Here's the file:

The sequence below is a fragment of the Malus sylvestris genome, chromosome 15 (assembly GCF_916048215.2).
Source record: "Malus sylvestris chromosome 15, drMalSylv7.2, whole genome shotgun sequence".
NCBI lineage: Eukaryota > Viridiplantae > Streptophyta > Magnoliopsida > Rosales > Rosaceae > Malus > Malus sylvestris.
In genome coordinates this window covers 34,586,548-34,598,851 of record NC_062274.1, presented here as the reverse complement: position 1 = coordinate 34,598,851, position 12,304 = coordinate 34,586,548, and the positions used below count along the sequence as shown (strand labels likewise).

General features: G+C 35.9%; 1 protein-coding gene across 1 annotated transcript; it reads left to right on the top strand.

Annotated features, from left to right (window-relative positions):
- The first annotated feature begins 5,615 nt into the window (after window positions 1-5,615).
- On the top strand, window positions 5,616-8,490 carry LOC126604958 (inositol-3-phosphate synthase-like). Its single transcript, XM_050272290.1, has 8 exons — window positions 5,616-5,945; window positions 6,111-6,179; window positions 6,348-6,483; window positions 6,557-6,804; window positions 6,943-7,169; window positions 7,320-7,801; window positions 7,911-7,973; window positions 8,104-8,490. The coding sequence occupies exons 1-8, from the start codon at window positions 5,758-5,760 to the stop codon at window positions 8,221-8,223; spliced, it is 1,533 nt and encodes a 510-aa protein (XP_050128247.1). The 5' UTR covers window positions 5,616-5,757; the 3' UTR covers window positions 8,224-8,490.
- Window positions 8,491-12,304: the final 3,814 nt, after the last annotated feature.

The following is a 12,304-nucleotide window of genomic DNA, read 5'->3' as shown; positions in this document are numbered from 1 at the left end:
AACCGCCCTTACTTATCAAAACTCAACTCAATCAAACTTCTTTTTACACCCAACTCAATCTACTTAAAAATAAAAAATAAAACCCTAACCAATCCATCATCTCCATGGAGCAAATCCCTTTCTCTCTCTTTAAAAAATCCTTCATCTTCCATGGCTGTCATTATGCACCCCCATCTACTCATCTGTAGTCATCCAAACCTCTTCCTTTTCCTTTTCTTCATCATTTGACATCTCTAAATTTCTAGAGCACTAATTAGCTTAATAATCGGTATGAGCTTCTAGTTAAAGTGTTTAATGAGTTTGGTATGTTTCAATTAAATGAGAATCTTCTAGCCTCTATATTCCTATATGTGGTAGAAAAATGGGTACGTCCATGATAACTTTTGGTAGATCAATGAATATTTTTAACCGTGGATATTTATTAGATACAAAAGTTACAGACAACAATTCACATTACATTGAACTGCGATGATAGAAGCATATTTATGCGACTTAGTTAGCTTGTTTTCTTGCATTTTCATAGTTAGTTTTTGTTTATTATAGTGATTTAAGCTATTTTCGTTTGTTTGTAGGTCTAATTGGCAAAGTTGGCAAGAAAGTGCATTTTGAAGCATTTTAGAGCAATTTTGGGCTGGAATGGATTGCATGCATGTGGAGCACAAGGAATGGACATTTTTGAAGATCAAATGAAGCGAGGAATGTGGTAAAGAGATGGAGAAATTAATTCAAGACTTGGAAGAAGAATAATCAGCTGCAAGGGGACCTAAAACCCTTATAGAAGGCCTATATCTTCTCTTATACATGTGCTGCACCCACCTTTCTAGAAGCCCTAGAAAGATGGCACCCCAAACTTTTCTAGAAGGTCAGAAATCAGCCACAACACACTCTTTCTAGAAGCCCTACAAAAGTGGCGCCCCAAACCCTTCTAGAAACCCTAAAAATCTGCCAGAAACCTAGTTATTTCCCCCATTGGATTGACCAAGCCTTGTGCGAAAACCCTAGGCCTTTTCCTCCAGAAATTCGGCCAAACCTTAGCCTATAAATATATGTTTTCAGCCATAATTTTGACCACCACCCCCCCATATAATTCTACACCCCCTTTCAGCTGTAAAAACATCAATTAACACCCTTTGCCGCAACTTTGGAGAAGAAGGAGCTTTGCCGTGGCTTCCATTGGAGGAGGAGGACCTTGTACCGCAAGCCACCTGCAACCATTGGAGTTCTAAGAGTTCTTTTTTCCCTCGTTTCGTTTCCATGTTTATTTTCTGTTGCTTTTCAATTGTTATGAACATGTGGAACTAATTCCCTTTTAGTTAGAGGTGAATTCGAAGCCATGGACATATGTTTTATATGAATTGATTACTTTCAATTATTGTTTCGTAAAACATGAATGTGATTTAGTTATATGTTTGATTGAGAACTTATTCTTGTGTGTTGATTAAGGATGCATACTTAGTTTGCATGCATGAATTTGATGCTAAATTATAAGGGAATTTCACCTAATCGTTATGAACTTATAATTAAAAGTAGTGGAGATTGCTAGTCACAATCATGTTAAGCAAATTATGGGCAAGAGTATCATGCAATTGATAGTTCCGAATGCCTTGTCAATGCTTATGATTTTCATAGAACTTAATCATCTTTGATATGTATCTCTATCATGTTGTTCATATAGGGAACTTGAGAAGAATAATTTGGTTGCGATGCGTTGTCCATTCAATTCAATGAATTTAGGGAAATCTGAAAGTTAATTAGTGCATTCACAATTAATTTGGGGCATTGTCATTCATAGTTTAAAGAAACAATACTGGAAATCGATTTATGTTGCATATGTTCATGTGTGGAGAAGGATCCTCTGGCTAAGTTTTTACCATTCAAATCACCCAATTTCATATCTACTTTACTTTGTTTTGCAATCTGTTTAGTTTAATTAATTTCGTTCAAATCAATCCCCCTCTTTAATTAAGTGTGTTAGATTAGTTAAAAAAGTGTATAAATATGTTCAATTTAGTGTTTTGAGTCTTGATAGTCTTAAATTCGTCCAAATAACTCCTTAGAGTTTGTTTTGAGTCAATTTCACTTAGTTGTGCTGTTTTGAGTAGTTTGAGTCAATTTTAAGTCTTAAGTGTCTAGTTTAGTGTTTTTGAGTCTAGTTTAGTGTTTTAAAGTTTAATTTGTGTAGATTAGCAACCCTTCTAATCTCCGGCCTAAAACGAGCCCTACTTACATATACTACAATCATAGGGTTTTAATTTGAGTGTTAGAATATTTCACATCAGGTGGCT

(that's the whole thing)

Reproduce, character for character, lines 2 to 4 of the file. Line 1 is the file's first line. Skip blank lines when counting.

Source record: "Malus sylvestris chromosome 15, drMalSylv7.2, whole genome shotgun sequence".
NCBI lineage: Eukaryota > Viridiplantae > Streptophyta > Magnoliopsida > Rosales > Rosaceae > Malus > Malus sylvestris.
In genome coordinates this window covers 34,586,548-34,598,851 of record NC_062274.1, presented here as the reverse complement: position 1 = coordinate 34,598,851, position 12,304 = coordinate 34,586,548, and the positions used below count along the sequence as shown (strand labels likewise).